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2017-08-14 NEWS Plus Special English
   2017-08-08 12:58:29    CRIENGLISH.com      Web Editor: Du Lijun

This is Special English. I'm Mark Griffiths in Beijing. Here is the news.
China must step up transforming its armed forces into a world-class military that is ready to fight and win wars as the country will never compromise on defending sovereignty.
Chinese President Xi Jinping made the remarks during a speech at a ceremony to mark the 90th anniversary of the Chinese military, the People's Liberation Army. He is also general secretary of the Communist Party of China Central Committee and chairman of the Central Military Commission.
While hailing the military's great achievements over the past nine decades, the president said the Chinese military has reshaped its political environment, organizational form and work style over the past five years.
He said the People's Liberation Army should firmly safeguard the Party's leadership and the socialist system, protect national sovereignty as well as regional and world peace.
The president said China will never seek aggression or expansion, but the country has the confidence to defeat all invasions. China will never allow any people, any organization or political party to split any part of the Chinese territory from the country at any time, and in any form.
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The High Court in London has blocked an attempt by a former Iraqi army general to have former British Prime Minister Tony Blair prosecuted for a war crime.
Abdul Al Rabbat, who served as chief of staff of the Iraqi army, alleged that Blair and two of his ministers had committed the crime of aggression by invading Iraq in 2003 to overthrow President Saddam Hussein.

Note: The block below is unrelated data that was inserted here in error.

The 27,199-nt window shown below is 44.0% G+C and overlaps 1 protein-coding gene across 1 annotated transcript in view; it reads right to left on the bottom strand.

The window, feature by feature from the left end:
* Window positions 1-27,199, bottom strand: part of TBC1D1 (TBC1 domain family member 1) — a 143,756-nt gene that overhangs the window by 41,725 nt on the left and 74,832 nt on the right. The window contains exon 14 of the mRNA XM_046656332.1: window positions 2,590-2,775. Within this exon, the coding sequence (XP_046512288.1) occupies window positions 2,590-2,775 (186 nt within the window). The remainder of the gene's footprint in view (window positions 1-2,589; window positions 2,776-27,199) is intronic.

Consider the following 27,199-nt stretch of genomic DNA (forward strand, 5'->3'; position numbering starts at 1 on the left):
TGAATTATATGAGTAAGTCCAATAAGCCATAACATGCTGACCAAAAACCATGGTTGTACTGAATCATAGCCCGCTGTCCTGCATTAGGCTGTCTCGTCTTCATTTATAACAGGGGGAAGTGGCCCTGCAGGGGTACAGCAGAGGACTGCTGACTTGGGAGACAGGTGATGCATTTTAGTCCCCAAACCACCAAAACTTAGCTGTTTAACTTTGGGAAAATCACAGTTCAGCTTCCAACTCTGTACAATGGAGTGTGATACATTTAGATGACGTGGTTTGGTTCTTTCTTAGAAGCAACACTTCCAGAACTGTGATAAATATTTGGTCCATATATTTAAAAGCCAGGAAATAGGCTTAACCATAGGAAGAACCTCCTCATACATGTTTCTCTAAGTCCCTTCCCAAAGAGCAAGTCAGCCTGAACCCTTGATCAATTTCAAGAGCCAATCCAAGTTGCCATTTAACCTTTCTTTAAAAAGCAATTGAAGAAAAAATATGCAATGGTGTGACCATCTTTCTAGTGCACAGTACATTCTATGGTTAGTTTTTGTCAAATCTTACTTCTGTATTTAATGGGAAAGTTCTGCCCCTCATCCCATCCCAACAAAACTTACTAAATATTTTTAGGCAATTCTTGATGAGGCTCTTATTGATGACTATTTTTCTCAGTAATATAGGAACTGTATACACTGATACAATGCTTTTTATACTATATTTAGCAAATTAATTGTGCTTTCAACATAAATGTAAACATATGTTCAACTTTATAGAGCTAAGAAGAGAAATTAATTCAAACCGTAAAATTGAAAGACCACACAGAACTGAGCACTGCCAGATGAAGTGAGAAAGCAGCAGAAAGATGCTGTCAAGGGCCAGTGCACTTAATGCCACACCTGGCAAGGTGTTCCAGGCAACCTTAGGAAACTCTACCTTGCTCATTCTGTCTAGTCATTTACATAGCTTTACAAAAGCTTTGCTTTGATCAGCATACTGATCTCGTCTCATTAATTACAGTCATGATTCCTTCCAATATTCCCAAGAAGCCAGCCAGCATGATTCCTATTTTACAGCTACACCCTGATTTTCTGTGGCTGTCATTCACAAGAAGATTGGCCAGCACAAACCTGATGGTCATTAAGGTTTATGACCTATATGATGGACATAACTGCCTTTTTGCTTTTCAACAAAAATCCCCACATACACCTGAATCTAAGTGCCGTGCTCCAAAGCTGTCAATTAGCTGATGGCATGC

Al Rabbat had also wanted to prosecute Jack Straw, who served as foreign secretary in Blair's Labour government, and the former Attorney General Lord Goldsmith.
His lawyers asked the High Court for permission to seek a judicial review in an attempt to get the British Supreme Court to overturn a ruling by the House of Lords in 2006 that there is no such crime as the crime of aggression under English and Welsh law.
The judges dismissed the general's application, on the grounds there was no chance of the case succeeding.
The British attorney general Jeremy Wright had earlier intervened in the case on behalf of the British government, calling on the High Court to block the challenge on the grounds that it was "hopeless".
You're listening to Special English. I'm Mark Griffiths in Beijing.
France-based European plane-maker Airbus has said it would set up an innovation and research center in China in order to support its future products and services".
Airbus said in a press release that the new innovation center is tasked with defining the future of flight by identifying the next big change to transform the aerospace sector. It will serve to strengthen Airbus' extended innovation eco-system.
The company said China's fast-paced start-up culture makes it an ideal place for Airbus to create a new innovation center. Growth has come to China from manufacturing, technology and finance nowadays.
A location will be announced at a later date.
The European aircraft manufacturer also named a Chief Executive Officer of the center. The CEO, Luo Gang, will be charged with establishing the center to be fully operational when it officially opens later this year.
Luo has a degree in electrical engineering from Tainjin University and an MBA from the London Business School.
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Chinese bike-sharing company Mobike has announced the launch of its popular service in London, starting in the West London borough of Ealing.
The launch comes hot on the heels of Mobike's success in launching the UK's first council and community backed bicycle sharing scheme in Manchester just a few weeks ago.
The launch is the result of a sustained collaboration between Mobike, Ealing council and other local stakeholders. The company said Mobike's sustainable and affordable solution will be Ealing's very first smart and dockless bike share scheme, and is designed to benefit users, local businesses and communities, as well as the council itself.
Ealing will see Mobike launching with an initial 750 bikes in September, with the number expected to increase to meet the growing demand for the service.